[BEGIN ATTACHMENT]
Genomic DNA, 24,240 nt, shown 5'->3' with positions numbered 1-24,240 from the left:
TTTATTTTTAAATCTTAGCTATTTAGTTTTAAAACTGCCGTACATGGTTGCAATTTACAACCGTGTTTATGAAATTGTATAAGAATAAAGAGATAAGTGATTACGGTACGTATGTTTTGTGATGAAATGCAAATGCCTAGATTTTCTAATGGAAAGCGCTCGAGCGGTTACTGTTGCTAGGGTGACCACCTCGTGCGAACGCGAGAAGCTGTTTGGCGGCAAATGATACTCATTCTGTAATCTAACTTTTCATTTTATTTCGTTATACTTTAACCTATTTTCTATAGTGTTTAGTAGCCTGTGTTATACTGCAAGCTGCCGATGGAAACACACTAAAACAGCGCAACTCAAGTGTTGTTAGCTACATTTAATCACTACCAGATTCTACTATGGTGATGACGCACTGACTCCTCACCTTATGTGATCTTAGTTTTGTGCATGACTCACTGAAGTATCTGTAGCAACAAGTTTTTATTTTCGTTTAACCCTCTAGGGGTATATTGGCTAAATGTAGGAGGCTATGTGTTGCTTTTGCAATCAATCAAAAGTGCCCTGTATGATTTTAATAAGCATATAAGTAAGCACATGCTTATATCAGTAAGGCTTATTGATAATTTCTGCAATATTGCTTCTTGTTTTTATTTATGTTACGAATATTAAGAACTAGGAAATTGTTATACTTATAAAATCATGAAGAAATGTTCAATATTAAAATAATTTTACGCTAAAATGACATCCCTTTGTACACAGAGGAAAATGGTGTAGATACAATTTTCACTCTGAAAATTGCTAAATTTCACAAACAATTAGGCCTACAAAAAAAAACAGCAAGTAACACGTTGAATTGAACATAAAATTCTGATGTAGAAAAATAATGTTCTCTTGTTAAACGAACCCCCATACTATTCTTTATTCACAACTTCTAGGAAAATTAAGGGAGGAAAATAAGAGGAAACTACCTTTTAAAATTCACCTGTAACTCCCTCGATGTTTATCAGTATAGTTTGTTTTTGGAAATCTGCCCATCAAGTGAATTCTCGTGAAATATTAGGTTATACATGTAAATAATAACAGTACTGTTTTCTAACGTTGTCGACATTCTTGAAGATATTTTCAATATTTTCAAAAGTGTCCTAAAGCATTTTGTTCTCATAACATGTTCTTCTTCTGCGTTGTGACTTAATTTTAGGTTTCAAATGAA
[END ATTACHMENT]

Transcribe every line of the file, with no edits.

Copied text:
Genomic DNA, 24,240 nt, shown 5'->3' with positions numbered 1-24,240 from the left:
TTTATTTTTAAATCTTAGCTATTTAGTTTTAAAACTGCCGTACATGGTTGCAATTTACAACCGTGTTTATGAAATTGTATAAGAATAAAGAGATAAGTGATTACGGTACGTATGTTTTGTGATGAAATGCAAATGCCTAGATTTTCTAATGGAAAGCGCTCGAGCGGTTACTGTTGCTAGGGTGACCACCTCGTGCGAACGCGAGAAGCTGTTTGGCGGCAAATGATACTCATTCTGTAATCTAACTTTTCATTTTATTTCGTTATACTTTAACCTATTTTCTATAGTGTTTAGTAGCCTGTGTTATACTGCAAGCTGCCGATGGAAACACACTAAAACAGCGCAACTCAAGTGTTGTTAGCTACATTTAATCACTACCAGATTCTACTATGGTGATGACGCACTGACTCCTCACCTTATGTGATCTTAGTTTTGTGCATGACTCACTGAAGTATCTGTAGCAACAAGTTTTTATTTTCGTTTAACCCTCTAGGGGTATATTGGCTAAATGTAGGAGGCTATGTGTTGCTTTTGCAATCAATCAAAAGTGCCCTGTATGATTTTAATAAGCATATAAGTAAGCACATGCTTATATCAGTAAGGCTTATTGATAATTTCTGCAATATTGCTTCTTGTTTTTATTTATGTTACGAATATTAAGAACTAGGAAATTGTTATACTTATAAAATCATGAAGAAATGTTCAATATTAAAATAATTTTACGCTAAAATGACATCCCTTTGTACACAGAGGAAAATGGTGTAGATACAATTTTCACTCTGAAAATTGCTAAATTTCACAAACAATTAGGCCTACAAAAAAAAACAGCAAGTAACACGTTGAATTGAACATAAAATTCTGATGTAGAAAAATAATGTTCTCTTGTTAAACGAACCCCCATACTATTCTTTATTCACAACTTCTAGGAAAATTAAGGGAGGAAAATAAGAGGAAACTACCTTTTAAAATTCACCTGTAACTCCCTCGATGTTTATCAGTATAGTTTGTTTTTGGAAATCTGCCCATCAAGTGAATTCTCGTGAAATATTAGGTTATACATGTAAATAATAACAGTACTGTTTTCTAACGTTGTCGACATTCTTGAAGATATTTTCAATATTTTCAAAAGTGTCCTAAAGCATTTTGTTCTCATAACATGTTCTTCTTCTGCGTTGTGACTTAATTTTAGGTTTCAAATGAA